Togolese border security officials accused of hindering Ghanaians from crossing into Lome

Some residents in the Ketu South Municipality of the Volta Region have complained about alleged harassment by some Togolese border security personnel.

The residents say the security personnel have in recent times deployed measures that make it difficult to freely cross into Lome, the capital of neighboring Togo.

The residents told the Ghana News Agency, at Aflao, that they were very frustrated by development.

'Togolese border security officers are making life difficult for the people living in the border community, and more especially, the businessmen and women, who use that entry point for their activities daily,' one of the residents complained.

Ms Cynthia Henyo, a resident and trader, said: 'These people are not treating us well at all - we used to cross the border each day without any problems, but nowadays they are not cooperating at all.

'I mean the Togolese side - sometimes you are asked to pay something small and are allowed to cross, but in the last couple of days, you cannot cross at all.

'This situation is taking a toll on those of us who rely on trading at 'Asigame' (the Lome- Big Market) to make ends meet - it is not just those of us living in Aflao and surrounding communities, other people from Accra, Kumasi and Takoradi are all stranded here unable to cross.'

She appealed to the authorities to intervene in finding a solution to the development.

'As you can see for yourself, everyone seems to be stranded. Nobody is going any further, especially, we, the Ghanaians. The Togolese and other nationals are allowed to cross except Ghanaians and we cannot just understand - our big men must quickly do something about this,' Ms Henyo said.

Mr Joshua Norsah, a security analyst the GNA spoke to, decried the development, and described it as' 'worrying'.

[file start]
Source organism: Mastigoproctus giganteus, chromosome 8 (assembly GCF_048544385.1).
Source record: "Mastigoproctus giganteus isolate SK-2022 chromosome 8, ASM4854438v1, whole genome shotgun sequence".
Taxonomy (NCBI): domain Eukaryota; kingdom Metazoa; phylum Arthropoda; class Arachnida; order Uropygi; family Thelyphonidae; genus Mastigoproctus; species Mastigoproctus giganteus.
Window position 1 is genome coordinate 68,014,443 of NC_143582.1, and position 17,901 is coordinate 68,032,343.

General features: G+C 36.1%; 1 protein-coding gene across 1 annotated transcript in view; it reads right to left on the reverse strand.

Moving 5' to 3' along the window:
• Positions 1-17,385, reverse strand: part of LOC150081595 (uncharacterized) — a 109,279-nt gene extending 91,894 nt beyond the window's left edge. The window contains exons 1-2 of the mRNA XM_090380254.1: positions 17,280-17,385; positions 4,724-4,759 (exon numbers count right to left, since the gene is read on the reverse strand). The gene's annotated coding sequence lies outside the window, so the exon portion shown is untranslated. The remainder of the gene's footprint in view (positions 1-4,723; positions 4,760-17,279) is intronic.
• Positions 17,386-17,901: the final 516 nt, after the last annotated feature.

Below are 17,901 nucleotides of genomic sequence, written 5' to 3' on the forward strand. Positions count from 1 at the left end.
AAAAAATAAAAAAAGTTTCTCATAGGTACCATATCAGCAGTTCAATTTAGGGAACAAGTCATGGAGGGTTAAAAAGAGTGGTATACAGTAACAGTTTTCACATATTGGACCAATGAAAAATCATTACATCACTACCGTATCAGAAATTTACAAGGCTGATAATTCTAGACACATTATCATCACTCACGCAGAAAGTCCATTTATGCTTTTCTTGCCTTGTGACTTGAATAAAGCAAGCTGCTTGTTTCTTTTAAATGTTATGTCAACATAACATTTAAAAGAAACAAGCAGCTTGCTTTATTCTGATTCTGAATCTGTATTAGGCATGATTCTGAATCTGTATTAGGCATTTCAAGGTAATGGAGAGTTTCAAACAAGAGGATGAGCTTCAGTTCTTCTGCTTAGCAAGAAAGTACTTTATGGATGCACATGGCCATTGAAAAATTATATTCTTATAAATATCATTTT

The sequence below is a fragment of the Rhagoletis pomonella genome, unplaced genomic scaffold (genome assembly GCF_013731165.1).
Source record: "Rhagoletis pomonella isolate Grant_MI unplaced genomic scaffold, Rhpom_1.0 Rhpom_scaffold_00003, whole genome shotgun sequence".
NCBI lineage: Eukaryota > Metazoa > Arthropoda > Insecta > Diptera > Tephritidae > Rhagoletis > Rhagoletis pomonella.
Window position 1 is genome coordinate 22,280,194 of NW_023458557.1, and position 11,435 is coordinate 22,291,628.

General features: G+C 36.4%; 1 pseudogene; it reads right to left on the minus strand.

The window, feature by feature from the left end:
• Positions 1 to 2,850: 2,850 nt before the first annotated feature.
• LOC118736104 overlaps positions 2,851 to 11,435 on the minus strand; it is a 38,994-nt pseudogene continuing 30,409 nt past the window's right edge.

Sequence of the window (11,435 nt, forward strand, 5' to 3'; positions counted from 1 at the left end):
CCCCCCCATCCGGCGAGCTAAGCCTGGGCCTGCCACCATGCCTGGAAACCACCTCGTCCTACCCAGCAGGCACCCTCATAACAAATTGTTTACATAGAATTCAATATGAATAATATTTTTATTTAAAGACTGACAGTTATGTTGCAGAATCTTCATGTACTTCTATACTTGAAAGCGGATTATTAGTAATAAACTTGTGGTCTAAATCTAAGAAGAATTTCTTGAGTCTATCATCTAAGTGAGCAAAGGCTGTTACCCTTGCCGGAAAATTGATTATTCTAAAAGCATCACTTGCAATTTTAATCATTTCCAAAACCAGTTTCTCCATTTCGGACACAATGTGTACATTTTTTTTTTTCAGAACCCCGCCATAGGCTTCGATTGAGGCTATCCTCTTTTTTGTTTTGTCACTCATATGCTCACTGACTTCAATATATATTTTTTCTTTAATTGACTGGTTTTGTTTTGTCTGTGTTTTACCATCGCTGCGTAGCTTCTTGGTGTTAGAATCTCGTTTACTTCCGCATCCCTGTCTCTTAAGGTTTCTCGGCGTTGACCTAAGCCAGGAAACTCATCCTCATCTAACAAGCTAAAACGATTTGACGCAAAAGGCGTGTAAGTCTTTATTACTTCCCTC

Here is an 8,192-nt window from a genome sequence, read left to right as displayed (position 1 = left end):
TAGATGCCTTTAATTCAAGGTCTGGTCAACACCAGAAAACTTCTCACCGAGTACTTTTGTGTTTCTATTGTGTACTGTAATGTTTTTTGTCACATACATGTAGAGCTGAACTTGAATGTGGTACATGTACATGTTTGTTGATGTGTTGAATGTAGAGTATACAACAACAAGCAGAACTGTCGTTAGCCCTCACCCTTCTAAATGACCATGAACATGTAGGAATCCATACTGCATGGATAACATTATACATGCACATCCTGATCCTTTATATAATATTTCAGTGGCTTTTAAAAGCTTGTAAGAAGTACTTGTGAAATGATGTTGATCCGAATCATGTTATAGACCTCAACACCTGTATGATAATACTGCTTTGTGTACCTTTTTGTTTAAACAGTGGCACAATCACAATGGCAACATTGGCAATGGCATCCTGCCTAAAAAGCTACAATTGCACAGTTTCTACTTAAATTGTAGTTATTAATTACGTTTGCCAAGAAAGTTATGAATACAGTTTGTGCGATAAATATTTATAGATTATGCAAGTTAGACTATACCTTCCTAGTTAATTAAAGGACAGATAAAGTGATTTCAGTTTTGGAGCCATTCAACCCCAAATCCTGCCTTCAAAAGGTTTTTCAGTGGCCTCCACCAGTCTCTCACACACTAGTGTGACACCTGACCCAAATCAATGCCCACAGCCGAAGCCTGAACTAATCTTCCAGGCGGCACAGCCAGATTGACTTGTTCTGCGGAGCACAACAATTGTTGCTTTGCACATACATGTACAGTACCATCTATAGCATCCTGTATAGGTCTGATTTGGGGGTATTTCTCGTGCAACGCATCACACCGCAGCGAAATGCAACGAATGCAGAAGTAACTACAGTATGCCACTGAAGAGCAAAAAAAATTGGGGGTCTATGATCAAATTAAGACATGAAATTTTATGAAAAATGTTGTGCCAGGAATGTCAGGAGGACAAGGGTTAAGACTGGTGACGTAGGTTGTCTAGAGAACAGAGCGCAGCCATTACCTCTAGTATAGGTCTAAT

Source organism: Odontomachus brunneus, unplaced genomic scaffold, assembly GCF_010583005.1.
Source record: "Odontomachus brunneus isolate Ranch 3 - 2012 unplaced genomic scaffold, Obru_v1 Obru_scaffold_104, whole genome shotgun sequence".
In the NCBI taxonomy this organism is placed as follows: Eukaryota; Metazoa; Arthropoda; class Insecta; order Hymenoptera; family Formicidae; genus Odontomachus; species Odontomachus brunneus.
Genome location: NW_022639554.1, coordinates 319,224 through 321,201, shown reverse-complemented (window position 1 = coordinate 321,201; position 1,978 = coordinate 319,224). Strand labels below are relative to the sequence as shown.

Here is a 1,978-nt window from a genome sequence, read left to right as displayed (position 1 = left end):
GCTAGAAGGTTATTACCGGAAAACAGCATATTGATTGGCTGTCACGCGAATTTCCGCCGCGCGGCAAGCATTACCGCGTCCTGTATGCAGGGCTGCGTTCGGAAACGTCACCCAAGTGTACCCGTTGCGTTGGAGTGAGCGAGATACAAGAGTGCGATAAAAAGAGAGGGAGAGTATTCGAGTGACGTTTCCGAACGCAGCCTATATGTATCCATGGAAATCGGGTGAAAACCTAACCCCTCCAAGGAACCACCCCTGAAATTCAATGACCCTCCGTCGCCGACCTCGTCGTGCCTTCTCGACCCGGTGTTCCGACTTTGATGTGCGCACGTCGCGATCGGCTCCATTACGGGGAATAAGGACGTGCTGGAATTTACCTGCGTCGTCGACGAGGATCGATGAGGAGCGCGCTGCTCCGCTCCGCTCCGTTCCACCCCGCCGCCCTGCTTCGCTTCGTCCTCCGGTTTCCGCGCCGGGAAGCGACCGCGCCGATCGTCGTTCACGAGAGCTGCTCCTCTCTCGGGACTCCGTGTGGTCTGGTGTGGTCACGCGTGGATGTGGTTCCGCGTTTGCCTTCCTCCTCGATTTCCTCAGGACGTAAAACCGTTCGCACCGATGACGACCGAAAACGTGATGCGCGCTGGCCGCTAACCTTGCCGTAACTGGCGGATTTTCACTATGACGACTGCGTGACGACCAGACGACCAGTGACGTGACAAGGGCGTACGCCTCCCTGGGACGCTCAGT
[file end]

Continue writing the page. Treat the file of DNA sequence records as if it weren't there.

'What is happening at the border now has nothing to do with the Ghana Immigration Service, but with the Togolese police at the border, who are preventing the free passage of people, especially our Ghanaian brothers and sisters,' he said.

Mr Norsah added that: 'The deprivation and repressions at that side of the border, sometimes makes you wonder, what they are looking for - because they do it more than necessary.'

He observed that the Togolese security at the Aflao border no longer recognised Ghanaians and their identify cards.

He questioned the importance of the ECOWAS Treaty legitimising the Free Movement of Persons, Goods and Services across the common borders within ECOWAS member states.

'How can you pay 2000 CFA, which is GHS 40, before you are allowed to cross the border - When you are returning, you pay the same, that is even when you have the Ghana Card,' he wondered.

The GNA took walked along the border and saw many people, mostly Ghanaian traders and businesspeople, stranded.

Some were Accra, Takoradi and Kumasi, all expressing their frustration.

Meanwhile, Mr Maxwell Kofi Lugudor, the Municipal Chief Executive of Ketu South, and chairman of the Municipal Security Council (MUSEC), told the GNA that his attention had been drawn to the development and preliminary findings confirmed some of the concerns raised by the residents.

He said he was informed that the situation was not so until a couple of days ago.

It was attributed to an ongoing voter registration exercise in the neighbouring country, which was expected to end on Sunday, May 7.

Mr Lugudor appealed to the residents to remain calm as MUSEC was working to ensure that the issue was resolved amicably in the interest of the peace and security of both countries.

Source: Ghana News Agency

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